Google’s Android operating system is the most popular in the nation. It bests Apple, Nokia, Windows, and RIM when it comes to subscribers. But, aside from the Nexus S, Google does not manufacture the phones on which Android operates. Unlike Apple or RIM, which create their hardware and their operating systems, Google simply created Android and said to the world, “Here. Take it. It’s free.” That’s why we have manufacturers ranging from HTC and Samsung to the OPhone, the Chinese ecosystem’s device that cuts Google completely out of the picture, creating phones running Android.
So, did Google create the Android Open Source Project as a not-for-profit? Not exactly. Android funnels a lot of money into Google’s coffers. And the majority of that money comes from one thing: advertising. Here’s a little break-down of how Google has leveraged Android to make money–and we’re not talking indirect money through brand awareness. This is cold hard cash.
- Search Engine Traffic – Google gets money by driving mobile users to its search engine. The money derives from advertisements placed on the search engine, and the more people searching on Google.com the greater the company’s revenues. Almost every Android device ships with Google search as the default (iPhone’s do too, via Safari). The average Android user conducts 20 searches a month. Once a user hits Google’s search engine, they are measured as an impression, and the industry standard is $20 per 1,000 impressions. To get an idea of revenues pulled in by Android phones hitting Google, we can take into account that Android shipments reached 32.9 million at the end of 2010. By January, each of those smartphones were generating 20 queries per month. All that traffic translates into big revenues for Google, even though a substantial portion of that revenue is kicked back to carriers. According to Business Insider, Google dominates 91.4% of the $487.3 million mobile search market.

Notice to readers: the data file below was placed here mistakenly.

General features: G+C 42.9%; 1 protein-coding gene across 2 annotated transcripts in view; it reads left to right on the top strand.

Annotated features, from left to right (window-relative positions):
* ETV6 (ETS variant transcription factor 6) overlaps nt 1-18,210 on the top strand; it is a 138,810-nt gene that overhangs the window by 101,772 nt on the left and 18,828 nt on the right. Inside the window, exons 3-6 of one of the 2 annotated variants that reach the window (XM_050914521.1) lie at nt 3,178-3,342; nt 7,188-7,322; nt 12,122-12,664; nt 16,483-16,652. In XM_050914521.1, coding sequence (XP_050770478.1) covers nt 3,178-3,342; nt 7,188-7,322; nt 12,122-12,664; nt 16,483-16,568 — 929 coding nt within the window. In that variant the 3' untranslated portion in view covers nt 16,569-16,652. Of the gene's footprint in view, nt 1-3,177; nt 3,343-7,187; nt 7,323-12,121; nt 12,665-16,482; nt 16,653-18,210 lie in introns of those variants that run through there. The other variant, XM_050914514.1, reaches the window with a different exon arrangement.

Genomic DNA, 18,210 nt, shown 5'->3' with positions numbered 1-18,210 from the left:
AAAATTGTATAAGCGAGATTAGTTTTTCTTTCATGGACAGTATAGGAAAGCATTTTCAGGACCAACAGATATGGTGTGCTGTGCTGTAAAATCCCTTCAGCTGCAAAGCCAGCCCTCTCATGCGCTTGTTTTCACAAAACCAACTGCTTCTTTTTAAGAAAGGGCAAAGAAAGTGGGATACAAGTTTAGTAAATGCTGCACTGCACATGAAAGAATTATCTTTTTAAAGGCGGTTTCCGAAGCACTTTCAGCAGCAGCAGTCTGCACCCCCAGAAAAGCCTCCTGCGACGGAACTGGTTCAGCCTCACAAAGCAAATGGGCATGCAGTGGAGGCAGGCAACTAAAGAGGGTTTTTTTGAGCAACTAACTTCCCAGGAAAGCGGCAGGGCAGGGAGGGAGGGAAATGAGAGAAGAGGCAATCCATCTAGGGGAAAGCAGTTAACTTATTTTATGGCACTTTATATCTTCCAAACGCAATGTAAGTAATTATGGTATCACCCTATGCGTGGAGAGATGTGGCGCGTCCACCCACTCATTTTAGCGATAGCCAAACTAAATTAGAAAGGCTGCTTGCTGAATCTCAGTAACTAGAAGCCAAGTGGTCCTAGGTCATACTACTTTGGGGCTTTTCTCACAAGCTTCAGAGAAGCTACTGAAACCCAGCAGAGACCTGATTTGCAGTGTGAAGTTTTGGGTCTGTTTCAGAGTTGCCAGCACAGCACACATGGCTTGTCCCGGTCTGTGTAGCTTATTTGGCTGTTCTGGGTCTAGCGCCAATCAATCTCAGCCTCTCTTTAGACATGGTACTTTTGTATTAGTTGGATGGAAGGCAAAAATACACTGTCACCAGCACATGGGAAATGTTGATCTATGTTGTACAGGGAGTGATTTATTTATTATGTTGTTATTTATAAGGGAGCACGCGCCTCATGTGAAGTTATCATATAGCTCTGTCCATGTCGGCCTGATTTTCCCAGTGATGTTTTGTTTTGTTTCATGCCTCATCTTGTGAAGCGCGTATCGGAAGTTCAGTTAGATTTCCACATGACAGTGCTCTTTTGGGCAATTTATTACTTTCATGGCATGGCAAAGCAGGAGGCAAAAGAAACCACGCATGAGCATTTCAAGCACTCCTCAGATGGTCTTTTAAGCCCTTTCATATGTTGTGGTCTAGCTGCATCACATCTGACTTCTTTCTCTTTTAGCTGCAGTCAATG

- Android Market Place – Google takes a 30 percent “transaction fee” for each app sold in its market place (some of which is shared with carriers, but at different amounts depending on the deals worked out). Application developers keep 70 percent of the price of each app. Also, Google recently announced a subscription model that takes 10 percent revenues from publishers within the Android Market Place. For example, if you were to subscribe to a magazine through an app you found in the Android Market Place, Google would get 10 percent of your subscription dues.
- Display Ads (In-app Advertising) – Smartphones are constantly connected to the Internet, which means users do not have to tap into search engines to see ads. For that reason, ads that make impressions elsewhere on smartphones are projected to cultivate an $8 billion industry by 2015. Google positioned itself well to access this market with a $750 million purchase of AdMob in May 2010, an acquisition that has helped the company launch display ads in apps. AdMob, however, is not solely and Android endeavor, as it works on iOS devices as well. But Android nonetheless feeds Google revenues through impressions made via AdMob. I’m sure it’s a big portion of the 2 billion impressions AdMob networks get a day. But on the off chance it’s not a big portion–it’s still 2 billion impressions. A day.
- Keeping a Leash on Closed Platforms – The final point I need to make here is that Google had to create an open platform that it could be a part of. Google needs access to consumers in order to stay alive. Mobile is predicted to overtake desktop usage within five years. If Google did not create Android, either the carriers or the manufacturers would have stepped up to create their own platforms. These platforms would have been like Apple, where everything is controlled within Apple’s purview. This would have shut Google’s advertising business model out, rendering Google incapable of tapping the majority of Internet users.
- The Future of Mobile Advertising – smartphones are increasingly being seen as gateways to consumers. They’re ideal from an advertising perspective for several reasons. As mentioned before, they are connected to the Internet. That means they can access our information, our surfing habits, our social graphs, preferences and the like. Therefore, advertisers can target their prospective demographics. But even more exciting for the mobile ad game is location. Ad giants like Facebook and Google envision a future in which ads are pushed out to consumers as they travel from place to place. If, for example, you were in the mall and you walked into the gap, your smartphone would use its GPS to locate you, and the Gap could send you a coupon, update you on their sales, tell you about their newest line of clothing, etc. This service would be powered by Android for a premium.